GLENDALE, Ariz. — The 41-game mark represents the midpoint of the NHL’s regular season. Forty-one games are enough to discern the true character of a team.
That doesn’t bode well for the Phoenix Coyotes as they are currently constituted. It may be time for a significant shake-up.
"I’m sure (general manager) Don (Maloney) and I will talk the next couple of days," Coyotes coach Dave Tippett said Saturday night after a 5-3 loss to the Philadelphia Flyers at Jobing.com Arena. "We’ve got to evaluate where we are and were we want to get to."
The loss was a microcosm of the issues the Coyotes have faced consistently this season.
They had flashes of brilliance and momentum, but they turned the puck over far too often to sustain either. They made poor decisions, failing to make the simple, safe plays that a two-goal lead necessitates, like sending pucks up the boards instead of through the middle of the ice. They didn’t get timely saves from goalie Mike Smith and they didn’t get a lift from their penalty-killing unit when they needed it most.
That combination — and a rudderless power play without injured defenseman Oliver Ekman-Larsson — foiled any chance the team had to feed off the early energy Shane Doan’s return seemed to provide.
A wide-open Wayne Simmonds scored a power-play goal off a rebound on a Flyers power-play early in the third period, and Philadelphia forward Jakub Voracek took advantage of a glaring Keith Yandle turnover to slip a soft goal between Smith’s pads for the game-winner as Philadelphia rallied from a 3-1 deficit.
"It’s a challenge when you turn pucks over," said Smith, who seemed to be singling out Yandle. "You’re up 3-1, you should be able to snuff teams out and not give them anything — put pucks in, go straight forward with it.
"We continue to throw pucks in the middle of the ice, don’t get it in at their blue line, don’t get it out at our blue line and don’t get saves we need at the right times. That’s a recipe for disaster."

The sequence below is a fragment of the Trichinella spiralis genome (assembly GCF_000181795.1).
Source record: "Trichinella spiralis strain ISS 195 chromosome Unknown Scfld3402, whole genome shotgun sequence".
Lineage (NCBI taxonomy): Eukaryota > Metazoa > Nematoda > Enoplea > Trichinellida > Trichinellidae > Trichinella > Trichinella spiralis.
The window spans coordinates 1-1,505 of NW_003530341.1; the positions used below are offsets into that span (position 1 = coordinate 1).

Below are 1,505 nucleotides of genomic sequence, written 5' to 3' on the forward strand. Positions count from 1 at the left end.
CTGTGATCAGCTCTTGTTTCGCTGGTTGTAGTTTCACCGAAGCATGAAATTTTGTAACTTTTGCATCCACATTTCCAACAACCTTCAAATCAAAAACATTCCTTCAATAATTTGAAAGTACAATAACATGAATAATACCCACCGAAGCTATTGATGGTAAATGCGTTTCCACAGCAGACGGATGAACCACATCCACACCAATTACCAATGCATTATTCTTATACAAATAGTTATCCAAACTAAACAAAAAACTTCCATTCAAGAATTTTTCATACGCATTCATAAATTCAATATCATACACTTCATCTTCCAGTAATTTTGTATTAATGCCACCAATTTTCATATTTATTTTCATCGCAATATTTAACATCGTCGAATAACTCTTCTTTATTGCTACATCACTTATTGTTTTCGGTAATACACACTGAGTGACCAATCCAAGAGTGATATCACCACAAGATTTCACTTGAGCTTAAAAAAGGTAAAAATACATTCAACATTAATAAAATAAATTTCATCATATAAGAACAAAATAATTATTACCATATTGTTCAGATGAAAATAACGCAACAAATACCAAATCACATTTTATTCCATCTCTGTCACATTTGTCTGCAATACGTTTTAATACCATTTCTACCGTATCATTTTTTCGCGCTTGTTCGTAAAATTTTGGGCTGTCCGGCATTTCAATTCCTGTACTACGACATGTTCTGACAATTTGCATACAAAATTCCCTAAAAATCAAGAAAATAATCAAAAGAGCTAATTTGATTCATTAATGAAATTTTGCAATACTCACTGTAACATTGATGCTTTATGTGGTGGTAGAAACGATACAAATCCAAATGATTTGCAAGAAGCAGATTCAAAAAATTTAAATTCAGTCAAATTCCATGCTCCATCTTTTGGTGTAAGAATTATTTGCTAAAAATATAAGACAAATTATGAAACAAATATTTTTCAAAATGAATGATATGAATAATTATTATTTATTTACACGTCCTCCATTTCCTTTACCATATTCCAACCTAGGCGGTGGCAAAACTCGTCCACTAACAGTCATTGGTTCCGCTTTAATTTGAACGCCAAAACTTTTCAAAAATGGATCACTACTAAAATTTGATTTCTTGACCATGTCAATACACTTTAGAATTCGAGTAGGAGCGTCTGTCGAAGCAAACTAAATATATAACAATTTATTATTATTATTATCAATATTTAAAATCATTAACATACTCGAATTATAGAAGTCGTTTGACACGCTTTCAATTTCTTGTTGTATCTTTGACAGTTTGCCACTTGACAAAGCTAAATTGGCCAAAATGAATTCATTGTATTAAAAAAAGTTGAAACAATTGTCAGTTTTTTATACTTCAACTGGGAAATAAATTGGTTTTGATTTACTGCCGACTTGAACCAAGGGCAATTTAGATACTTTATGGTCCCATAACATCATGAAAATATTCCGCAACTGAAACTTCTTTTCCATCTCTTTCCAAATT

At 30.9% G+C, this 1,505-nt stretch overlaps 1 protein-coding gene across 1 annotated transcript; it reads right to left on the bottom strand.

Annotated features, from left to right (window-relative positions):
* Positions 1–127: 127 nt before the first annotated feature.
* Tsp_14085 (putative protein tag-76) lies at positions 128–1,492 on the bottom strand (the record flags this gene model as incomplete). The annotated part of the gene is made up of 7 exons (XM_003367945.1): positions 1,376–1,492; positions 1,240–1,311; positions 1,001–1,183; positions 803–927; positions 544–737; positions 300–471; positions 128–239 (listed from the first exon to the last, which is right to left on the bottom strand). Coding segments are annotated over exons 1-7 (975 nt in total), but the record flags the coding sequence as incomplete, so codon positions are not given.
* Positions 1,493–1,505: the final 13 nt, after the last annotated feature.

Regardless of who was to blame, it was a game the Coyotes should have had, Doan said.
"You get a two-goal lead, you’ve got to find a way to win that game," said Doan, who logged 18 minutes and 38 seconds of ice time in his first game in a month after battling Rocky Mountain Spotted Fever. "We just can’t afford to do that, especially with the way the West is."
When asked after the game if he was concerned that this performance was indicative of who the Coyotes are, Tippett nodded.
"When you make mistakes and your goaltender isn’t cleaning them up, you end up where we’re at," he said. "In the past, we would play smart enough and our goaltending would be sound enough that Philly felt like it played a really good game but didn’t win. We haven’t had that feeling enough here this year."
So what do the Coyotes do from here? Do they ignore Smith’s big contract and turn to backup goalie Thomas Greiss, whose save percentage (.930) looks like Smith’s did two years ago during the club’s run to the Western Conference finals?
Do they swing a deal for a physical defenseman who can clean up some of the mistakes their puck-moving defensemen are making and add a physical blue-line presence that is largely lacking, aside from Derek Morris?
Do they go after that long-sought left wing and send the message that way — by putting current players on notice that the status quo is not acceptable?
Can they even find a deal in a league where so many teams are bumping up against the salary cap and so many teams are unwilling to deal right now because they believe they are still in the hunt for the postseason?
The Coyotes apparently have the means to do so if a deal presents itself.
"We’re not shy about spending some money," co-owner George Gosbee said on New Year’s Eve. "We’re in a very, very good position to seize on some opportunities if they come up."
Something has to give. The Coyotes are 1-2 on this critical six-game homestand, and they’re just 2-5-2 at home after a 9-0-1 start. Dallas and Minnesota have crept back within range, and the Western Conference is clearly not forgiving of prolonged slumps or middling teams.
"We’re kind of average," Doan said. "We can be better than average. We’re not by any means out of it, but at the same time, we haven’t put ourselves in the best position.
"We think we’re better than that. I expect us to be better than that in the second half."